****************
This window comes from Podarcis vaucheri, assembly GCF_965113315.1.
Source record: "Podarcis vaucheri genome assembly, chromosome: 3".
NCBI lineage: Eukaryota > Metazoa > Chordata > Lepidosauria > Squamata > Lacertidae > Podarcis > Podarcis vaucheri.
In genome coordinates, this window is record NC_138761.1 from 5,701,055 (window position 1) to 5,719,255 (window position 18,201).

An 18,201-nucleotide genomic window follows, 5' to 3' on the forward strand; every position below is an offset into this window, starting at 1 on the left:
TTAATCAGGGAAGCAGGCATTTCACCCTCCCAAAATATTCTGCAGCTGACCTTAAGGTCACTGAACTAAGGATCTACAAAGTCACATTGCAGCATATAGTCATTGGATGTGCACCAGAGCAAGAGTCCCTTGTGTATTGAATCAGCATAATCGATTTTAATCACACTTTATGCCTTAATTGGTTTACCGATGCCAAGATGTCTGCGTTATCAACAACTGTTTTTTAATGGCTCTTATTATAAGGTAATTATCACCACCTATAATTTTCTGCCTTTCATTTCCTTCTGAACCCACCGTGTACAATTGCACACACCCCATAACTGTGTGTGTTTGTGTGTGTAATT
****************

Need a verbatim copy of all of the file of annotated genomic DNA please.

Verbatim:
This window comes from Podarcis vaucheri, assembly GCF_965113315.1.
Source record: "Podarcis vaucheri genome assembly, chromosome: 3".
NCBI lineage: Eukaryota > Metazoa > Chordata > Lepidosauria > Squamata > Lacertidae > Podarcis > Podarcis vaucheri.
In genome coordinates, this window is record NC_138761.1 from 5,701,055 (window position 1) to 5,719,255 (window position 18,201).

An 18,201-nucleotide genomic window follows, 5' to 3' on the forward strand; every position below is an offset into this window, starting at 1 on the left:
TTAATCAGGGAAGCAGGCATTTCACCCTCCCAAAATATTCTGCAGCTGACCTTAAGGTCACTGAACTAAGGATCTACAAAGTCACATTGCAGCATATAGTCATTGGATGTGCACCAGAGCAAGAGTCCCTTGTGTATTGAATCAGCATAATCGATTTTAATCACACTTTATGCCTTAATTGGTTTACCGATGCCAAGATGTCTGCGTTATCAACAACTGTTTTTTAATGGCTCTTATTATAAGGTAATTATCACCACCTATAATTTTCTGCCTTTCATTTCCTTCTGAACCCACCGTGTACAATTGCACACACCCCATAACTGTGTGTGTTTGTGTGTGTAATT